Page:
Introduction to Solana Crypto (SOL): The First Web-scale Blockchain
Solana (SOL) is expected to be one of the most valuable blockchains in 2021 due to its incredible speed and low transaction cost. Solana’s framework was designed to scale in a decentralized way, supporting an enormous number of decentralized apps without having extremely high transaction fees or slowing down (an issue currently affecting the Ethereum ecosystem).
Solana transactions may cost as little as $0.001.
One of Solana’s primary objectives is to overcome the scalability limitations of existing blockchain technology. Designed from the bottom up to conduct 50,000 transactions per second, Solana was created with speed and scalability in mind. It directly competes with other payment systems like Visa or PayPal.
Finally, Solana’s transactions are verified with sub-second confirmation periods, allowing users to execute transactions without waiting. Different traders request near-instant trade times, making Solana a viable blockchain for decentralized trading and finance.
Anatoly Yakovenko started Solana (SOL) in 2017. Yakovenko is a software engineer with extensive expertise in compression algorithms who formerly worked for Dropbox and Qualcomm. He first published the Solana white paper, which detailed Proof of History and how it may be utilized to accelerate both proof-of-stake and proof-of-work blockchains, back in January 2018.
Following the principles set out in their white paper, Solana’s CTO and co-founder Greg Fitzgerald, along with Eric Williams, came up with a new approach to address the throughput issues in both Ethereum and Bitcoin blockchains. They planned a distributed and trustless mechanism that increased scalability, which is how Solana came into being.
Key Innovations of Solana
Solana’s system includes eight key innovations that are unavailable elsewhere. These advances improved how information is sent throughout a network to make Solana as quick as data transfer. Let’s take a look at each of these key innovations in detail.
Related Reading: Should I buy Solana (SOL) in 2021?
Proof of History (PoH)
Solana has developed a new solution to make a blockchain more decentralized. The PoH technique incorporates historical records of blockchain transactions into the distributed ledger to demonstrate that they did, in fact, take place.
The ‘Verifiable Delay Function’ is what Solana calls this mechanism. On the Solana blockchain, transactions are timestamped to help establish the order of events completed before the most recent state of the blockchain is broadcasted to the entire network.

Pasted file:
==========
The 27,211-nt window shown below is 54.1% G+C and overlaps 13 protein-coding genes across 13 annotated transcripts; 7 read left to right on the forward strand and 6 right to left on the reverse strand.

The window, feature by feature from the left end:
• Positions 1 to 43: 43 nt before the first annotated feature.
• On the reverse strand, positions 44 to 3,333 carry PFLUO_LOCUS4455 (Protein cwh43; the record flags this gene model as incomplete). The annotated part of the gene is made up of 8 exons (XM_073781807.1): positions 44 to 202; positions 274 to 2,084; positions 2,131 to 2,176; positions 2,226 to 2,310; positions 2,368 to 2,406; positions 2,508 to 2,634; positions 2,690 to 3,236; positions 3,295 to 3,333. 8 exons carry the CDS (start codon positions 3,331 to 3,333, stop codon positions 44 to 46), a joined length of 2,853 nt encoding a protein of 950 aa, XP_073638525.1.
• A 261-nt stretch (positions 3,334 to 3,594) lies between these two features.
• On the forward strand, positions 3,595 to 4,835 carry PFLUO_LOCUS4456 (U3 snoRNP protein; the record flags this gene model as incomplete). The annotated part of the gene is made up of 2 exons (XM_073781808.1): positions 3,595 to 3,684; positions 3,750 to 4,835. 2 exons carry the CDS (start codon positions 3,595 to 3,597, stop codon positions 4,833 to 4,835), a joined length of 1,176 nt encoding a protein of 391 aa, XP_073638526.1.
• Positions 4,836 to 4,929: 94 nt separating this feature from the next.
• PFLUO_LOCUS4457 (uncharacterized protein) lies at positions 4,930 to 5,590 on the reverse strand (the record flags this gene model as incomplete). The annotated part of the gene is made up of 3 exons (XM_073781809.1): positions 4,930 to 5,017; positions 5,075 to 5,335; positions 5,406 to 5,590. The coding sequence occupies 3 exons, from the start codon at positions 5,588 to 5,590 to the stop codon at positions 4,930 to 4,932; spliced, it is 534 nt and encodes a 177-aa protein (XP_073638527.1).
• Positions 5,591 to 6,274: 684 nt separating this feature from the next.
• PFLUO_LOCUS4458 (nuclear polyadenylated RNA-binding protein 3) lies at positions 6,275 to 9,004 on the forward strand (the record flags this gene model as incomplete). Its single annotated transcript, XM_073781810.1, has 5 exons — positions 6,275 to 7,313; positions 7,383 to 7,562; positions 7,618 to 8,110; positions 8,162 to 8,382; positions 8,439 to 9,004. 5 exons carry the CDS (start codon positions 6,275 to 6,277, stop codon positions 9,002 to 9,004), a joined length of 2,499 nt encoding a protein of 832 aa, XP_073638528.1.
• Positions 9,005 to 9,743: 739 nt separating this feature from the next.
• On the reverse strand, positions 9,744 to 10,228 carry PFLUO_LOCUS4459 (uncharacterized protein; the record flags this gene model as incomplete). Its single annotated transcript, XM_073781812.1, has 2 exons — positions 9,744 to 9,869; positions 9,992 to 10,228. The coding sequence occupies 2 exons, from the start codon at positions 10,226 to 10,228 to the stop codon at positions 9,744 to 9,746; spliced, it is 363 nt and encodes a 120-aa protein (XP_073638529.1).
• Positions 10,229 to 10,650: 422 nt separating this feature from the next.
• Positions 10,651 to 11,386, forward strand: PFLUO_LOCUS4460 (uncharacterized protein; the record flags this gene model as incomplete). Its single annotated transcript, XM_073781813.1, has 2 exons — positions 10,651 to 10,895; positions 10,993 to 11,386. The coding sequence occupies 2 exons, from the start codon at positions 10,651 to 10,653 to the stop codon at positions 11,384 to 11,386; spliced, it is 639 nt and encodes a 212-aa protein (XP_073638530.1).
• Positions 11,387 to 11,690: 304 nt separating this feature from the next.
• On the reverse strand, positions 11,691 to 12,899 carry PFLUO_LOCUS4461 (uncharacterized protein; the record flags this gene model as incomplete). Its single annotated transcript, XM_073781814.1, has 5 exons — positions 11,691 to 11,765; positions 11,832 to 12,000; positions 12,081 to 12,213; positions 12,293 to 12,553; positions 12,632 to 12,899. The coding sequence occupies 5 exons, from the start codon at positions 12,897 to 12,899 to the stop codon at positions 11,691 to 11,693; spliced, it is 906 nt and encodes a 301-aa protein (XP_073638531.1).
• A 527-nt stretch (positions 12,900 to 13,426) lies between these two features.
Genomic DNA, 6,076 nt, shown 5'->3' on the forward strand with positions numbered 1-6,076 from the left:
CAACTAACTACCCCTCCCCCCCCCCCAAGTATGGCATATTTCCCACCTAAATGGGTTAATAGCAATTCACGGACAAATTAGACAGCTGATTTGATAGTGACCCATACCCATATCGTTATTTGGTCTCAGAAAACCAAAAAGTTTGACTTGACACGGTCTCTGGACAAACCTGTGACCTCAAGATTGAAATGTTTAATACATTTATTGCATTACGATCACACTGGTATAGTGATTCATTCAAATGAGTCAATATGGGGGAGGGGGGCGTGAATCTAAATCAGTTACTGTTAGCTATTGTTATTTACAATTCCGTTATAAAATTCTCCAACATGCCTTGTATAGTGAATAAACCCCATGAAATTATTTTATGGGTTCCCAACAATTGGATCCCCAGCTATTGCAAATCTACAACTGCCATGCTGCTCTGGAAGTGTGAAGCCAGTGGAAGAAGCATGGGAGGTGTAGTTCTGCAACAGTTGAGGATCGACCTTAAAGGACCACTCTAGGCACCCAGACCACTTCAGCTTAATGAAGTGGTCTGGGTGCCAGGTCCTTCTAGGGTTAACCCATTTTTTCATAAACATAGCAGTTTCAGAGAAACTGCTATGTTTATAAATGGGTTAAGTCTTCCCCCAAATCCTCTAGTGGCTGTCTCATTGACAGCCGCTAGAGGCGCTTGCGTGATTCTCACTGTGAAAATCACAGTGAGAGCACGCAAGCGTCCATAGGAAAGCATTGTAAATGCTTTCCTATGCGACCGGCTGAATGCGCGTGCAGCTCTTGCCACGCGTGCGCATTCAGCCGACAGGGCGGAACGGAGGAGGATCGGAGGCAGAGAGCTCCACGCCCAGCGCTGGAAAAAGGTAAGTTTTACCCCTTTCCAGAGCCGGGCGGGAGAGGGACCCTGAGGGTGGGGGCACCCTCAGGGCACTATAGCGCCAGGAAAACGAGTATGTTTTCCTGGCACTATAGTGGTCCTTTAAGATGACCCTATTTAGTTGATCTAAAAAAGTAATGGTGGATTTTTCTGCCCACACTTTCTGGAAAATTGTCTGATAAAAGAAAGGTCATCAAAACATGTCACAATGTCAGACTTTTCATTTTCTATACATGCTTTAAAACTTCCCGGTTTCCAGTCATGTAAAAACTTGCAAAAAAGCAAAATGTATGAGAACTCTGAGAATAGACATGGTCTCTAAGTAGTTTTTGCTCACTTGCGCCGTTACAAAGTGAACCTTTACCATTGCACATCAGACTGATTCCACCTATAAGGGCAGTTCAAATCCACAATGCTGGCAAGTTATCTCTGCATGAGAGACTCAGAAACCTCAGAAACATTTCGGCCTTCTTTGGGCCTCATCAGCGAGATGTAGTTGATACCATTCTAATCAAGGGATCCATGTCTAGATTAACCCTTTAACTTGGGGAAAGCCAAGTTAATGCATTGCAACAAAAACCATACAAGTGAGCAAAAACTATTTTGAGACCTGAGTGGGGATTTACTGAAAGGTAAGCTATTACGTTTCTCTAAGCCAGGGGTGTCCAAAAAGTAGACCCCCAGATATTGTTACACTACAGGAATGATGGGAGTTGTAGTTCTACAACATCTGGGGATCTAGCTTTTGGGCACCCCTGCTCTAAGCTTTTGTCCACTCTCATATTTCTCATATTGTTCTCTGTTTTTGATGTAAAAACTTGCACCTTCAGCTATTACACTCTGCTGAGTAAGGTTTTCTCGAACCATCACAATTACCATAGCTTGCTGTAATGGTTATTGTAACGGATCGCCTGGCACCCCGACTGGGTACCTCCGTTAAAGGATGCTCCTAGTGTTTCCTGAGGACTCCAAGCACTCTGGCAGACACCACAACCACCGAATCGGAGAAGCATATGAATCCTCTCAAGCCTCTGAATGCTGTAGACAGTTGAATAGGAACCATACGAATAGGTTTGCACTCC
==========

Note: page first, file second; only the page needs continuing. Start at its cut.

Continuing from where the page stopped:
The version of PBFT Solana uses is TowerBFT. To achieve blockchain consensus without incurring significant messaging and transaction latency, the consensus mechanism employs PoH as a cryptographic clock.
When the state of the ledger is finalized, validators vote on whether or not it’s correct. After that, their vote is locked out. It means that they cannot cast a new vote for any future version of the blockchain that does not display how they voted on it before.
By breaking down data into smaller segments, Solana makes it easier to share data across all blockchain nodes. It helps Solana mitigate bandwidth constraints and improve the speed at which it can execute transactions.
Solana can process 50,000 transactions per second on its network by reducing the time it takes to confirm a block. Gulf Stream makes catching and forwarding transactions easier before the next set of blocks for confirmation is completed.
To achieve a more efficient runtime for Solana, hundreds of smart contracts work in tandem. Transactions that are still in the same blockchain state may be processed simultaneously.
A cluster of blocks that includes transaction details is quickly confirmed and duplicated throughout the network by all nodes. Solana accomplishes this by assigning a stream of input data to separate hardware responsible for each one.
Solana’s architecture allows it to scale without the risk of sharding by putting a database in which both read and write transaction input is handled simultaneously. Cloudbreak creates a data structure that utilizes every hardware responsible for indexing data, ensuring that transactions are processed in software.
The blockchain is replicated to every node on Solana’s network, which may be done by copying data from the blockchain as needed. Validators download data from archivers and make it available to the rest of the network.
With the network’s speed, industry-leading throughput, and low-cost transactions, it wouldn’t be astonishing if the Solana ecosystem draws more projects in the future, accelerating global blockchain adoption. The existing market is confident about it.
Read More About Solana in LeoFinance's Crypto Guides:
- Introduction to Solana crypto (SOL)
- What is Solana (SOL) used for?
- Solana (SOL) vs Ethereum (ETH)
- Is Solana decentralized?
- What is Solana Season?
- Solana (SOL) pros and cons
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